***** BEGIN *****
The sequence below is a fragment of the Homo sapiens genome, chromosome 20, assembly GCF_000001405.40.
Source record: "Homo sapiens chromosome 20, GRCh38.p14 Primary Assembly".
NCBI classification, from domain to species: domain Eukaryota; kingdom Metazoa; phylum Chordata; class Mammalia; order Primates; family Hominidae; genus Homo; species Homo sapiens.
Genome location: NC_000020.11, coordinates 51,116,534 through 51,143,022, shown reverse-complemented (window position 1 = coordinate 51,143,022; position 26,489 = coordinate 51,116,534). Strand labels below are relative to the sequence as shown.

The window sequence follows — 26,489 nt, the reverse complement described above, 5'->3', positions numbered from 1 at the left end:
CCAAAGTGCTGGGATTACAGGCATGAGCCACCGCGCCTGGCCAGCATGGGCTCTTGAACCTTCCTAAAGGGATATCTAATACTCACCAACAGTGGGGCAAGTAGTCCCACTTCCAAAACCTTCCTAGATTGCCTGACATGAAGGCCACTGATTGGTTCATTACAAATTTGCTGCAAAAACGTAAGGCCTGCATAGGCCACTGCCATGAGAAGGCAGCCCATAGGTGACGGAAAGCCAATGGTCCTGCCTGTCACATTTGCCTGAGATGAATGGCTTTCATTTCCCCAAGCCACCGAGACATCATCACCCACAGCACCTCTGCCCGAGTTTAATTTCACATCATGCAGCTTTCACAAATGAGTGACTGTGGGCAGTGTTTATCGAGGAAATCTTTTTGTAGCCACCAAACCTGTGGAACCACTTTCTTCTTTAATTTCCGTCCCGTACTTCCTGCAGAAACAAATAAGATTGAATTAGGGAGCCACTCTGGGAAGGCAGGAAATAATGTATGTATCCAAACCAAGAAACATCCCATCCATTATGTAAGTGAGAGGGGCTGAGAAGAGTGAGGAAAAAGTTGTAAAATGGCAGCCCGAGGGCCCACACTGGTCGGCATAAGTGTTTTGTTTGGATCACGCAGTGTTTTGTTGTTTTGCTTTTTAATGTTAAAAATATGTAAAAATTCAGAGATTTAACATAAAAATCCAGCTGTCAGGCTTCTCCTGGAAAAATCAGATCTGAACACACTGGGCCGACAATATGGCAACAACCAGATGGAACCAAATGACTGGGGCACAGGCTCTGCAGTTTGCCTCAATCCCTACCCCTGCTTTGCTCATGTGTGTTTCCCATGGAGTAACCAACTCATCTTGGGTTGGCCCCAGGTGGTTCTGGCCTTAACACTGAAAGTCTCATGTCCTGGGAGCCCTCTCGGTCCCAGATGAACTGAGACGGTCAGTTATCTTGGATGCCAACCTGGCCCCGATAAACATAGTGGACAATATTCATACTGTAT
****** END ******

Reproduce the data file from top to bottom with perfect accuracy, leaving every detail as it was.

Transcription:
The sequence below is a fragment of the Homo sapiens genome, chromosome 20, assembly GCF_000001405.40.
Source record: "Homo sapiens chromosome 20, GRCh38.p14 Primary Assembly".
NCBI classification, from domain to species: domain Eukaryota; kingdom Metazoa; phylum Chordata; class Mammalia; order Primates; family Hominidae; genus Homo; species Homo sapiens.
Genome location: NC_000020.11, coordinates 51,116,534 through 51,143,022, shown reverse-complemented (window position 1 = coordinate 51,143,022; position 26,489 = coordinate 51,116,534). Strand labels below are relative to the sequence as shown.

The window sequence follows — 26,489 nt, the reverse complement described above, 5'->3', positions numbered from 1 at the left end:
CCAAAGTGCTGGGATTACAGGCATGAGCCACCGCGCCTGGCCAGCATGGGCTCTTGAACCTTCCTAAAGGGATATCTAATACTCACCAACAGTGGGGCAAGTAGTCCCACTTCCAAAACCTTCCTAGATTGCCTGACATGAAGGCCACTGATTGGTTCATTACAAATTTGCTGCAAAAACGTAAGGCCTGCATAGGCCACTGCCATGAGAAGGCAGCCCATAGGTGACGGAAAGCCAATGGTCCTGCCTGTCACATTTGCCTGAGATGAATGGCTTTCATTTCCCCAAGCCACCGAGACATCATCACCCACAGCACCTCTGCCCGAGTTTAATTTCACATCATGCAGCTTTCACAAATGAGTGACTGTGGGCAGTGTTTATCGAGGAAATCTTTTTGTAGCCACCAAACCTGTGGAACCACTTTCTTCTTTAATTTCCGTCCCGTACTTCCTGCAGAAACAAATAAGATTGAATTAGGGAGCCACTCTGGGAAGGCAGGAAATAATGTATGTATCCAAACCAAGAAACATCCCATCCATTATGTAAGTGAGAGGGGCTGAGAAGAGTGAGGAAAAAGTTGTAAAATGGCAGCCCGAGGGCCCACACTGGTCGGCATAAGTGTTTTGTTTGGATCACGCAGTGTTTTGTTGTTTTGCTTTTTAATGTTAAAAATATGTAAAAATTCAGAGATTTAACATAAAAATCCAGCTGTCAGGCTTCTCCTGGAAAAATCAGATCTGAACACACTGGGCCGACAATATGGCAACAACCAGATGGAACCAAATGACTGGGGCACAGGCTCTGCAGTTTGCCTCAATCCCTACCCCTGCTTTGCTCATGTGTGTTTCCCATGGAGTAACCAACTCATCTTGGGTTGGCCCCAGGTGGTTCTGGCCTTAACACTGAAAGTCTCATGTCCTGGGAGCCCTCTCGGTCCCAGATGAACTGAGACGGTCAGTTATCTTGGATGCCAACCTGGCCCCGATAAACATAGTGGACAATATTCATACTGTAT